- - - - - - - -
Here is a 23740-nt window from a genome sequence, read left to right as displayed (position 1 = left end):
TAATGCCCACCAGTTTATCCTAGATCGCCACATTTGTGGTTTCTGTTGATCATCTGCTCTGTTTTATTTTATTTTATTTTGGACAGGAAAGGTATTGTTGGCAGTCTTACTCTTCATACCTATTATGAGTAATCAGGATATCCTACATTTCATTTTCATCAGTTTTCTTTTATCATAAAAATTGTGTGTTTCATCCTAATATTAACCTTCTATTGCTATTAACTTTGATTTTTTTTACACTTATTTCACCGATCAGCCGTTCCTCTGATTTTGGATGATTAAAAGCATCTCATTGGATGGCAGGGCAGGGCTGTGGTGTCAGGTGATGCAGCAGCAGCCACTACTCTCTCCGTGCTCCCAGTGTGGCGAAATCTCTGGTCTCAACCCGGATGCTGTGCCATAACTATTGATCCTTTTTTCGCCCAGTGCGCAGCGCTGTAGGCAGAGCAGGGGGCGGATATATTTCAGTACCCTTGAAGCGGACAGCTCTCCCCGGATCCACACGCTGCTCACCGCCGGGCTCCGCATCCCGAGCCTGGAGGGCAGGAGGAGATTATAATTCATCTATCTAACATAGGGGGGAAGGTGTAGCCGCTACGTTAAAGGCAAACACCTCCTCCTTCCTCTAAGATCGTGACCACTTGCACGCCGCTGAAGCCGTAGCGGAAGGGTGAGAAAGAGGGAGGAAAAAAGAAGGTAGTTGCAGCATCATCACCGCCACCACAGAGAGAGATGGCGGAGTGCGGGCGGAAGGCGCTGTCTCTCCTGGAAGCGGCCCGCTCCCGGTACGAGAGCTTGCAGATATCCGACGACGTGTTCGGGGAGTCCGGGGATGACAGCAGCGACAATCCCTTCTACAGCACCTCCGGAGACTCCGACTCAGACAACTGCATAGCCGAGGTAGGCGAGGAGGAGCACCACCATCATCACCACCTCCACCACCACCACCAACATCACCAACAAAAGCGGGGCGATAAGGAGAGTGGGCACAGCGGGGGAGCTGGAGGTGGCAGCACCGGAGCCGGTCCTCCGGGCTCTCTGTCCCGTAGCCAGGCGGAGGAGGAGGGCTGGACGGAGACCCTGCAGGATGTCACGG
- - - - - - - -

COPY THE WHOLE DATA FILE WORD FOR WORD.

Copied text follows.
Here is a 23740-nt window from a genome sequence, read left to right as displayed (position 1 = left end):
TAATGCCCACCAGTTTATCCTAGATCGCCACATTTGTGGTTTCTGTTGATCATCTGCTCTGTTTTATTTTATTTTATTTTGGACAGGAAAGGTATTGTTGGCAGTCTTACTCTTCATACCTATTATGAGTAATCAGGATATCCTACATTTCATTTTCATCAGTTTTCTTTTATCATAAAAATTGTGTGTTTCATCCTAATATTAACCTTCTATTGCTATTAACTTTGATTTTTTTTACACTTATTTCACCGATCAGCCGTTCCTCTGATTTTGGATGATTAAAAGCATCTCATTGGATGGCAGGGCAGGGCTGTGGTGTCAGGTGATGCAGCAGCAGCCACTACTCTCTCCGTGCTCCCAGTGTGGCGAAATCTCTGGTCTCAACCCGGATGCTGTGCCATAACTATTGATCCTTTTTTCGCCCAGTGCGCAGCGCTGTAGGCAGAGCAGGGGGCGGATATATTTCAGTACCCTTGAAGCGGACAGCTCTCCCCGGATCCACACGCTGCTCACCGCCGGGCTCCGCATCCCGAGCCTGGAGGGCAGGAGGAGATTATAATTCATCTATCTAACATAGGGGGGAAGGTGTAGCCGCTACGTTAAAGGCAAACACCTCCTCCTTCCTCTAAGATCGTGACCACTTGCACGCCGCTGAAGCCGTAGCGGAAGGGTGAGAAAGAGGGAGGAAAAAAGAAGGTAGTTGCAGCATCATCACCGCCACCACAGAGAGAGATGGCGGAGTGCGGGCGGAAGGCGCTGTCTCTCCTGGAAGCGGCCCGCTCCCGGTACGAGAGCTTGCAGATATCCGACGACGTGTTCGGGGAGTCCGGGGATGACAGCAGCGACAATCCCTTCTACAGCACCTCCGGAGACTCCGACTCAGACAACTGCATAGCCGAGGTAGGCGAGGAGGAGCACCACCATCATCACCACCTCCACCACCACCACCAACATCACCAACAAAAGCGGGGCGATAAGGAGAGTGGGCACAGCGGGGGAGCTGGAGGTGGCAGCACCGGAGCCGGTCCTCCGGGCTCTCTGTCCCGTAGCCAGGCGGAGGAGGAGGGCTGGACGGAGACCCTGCAGGATGTCACGG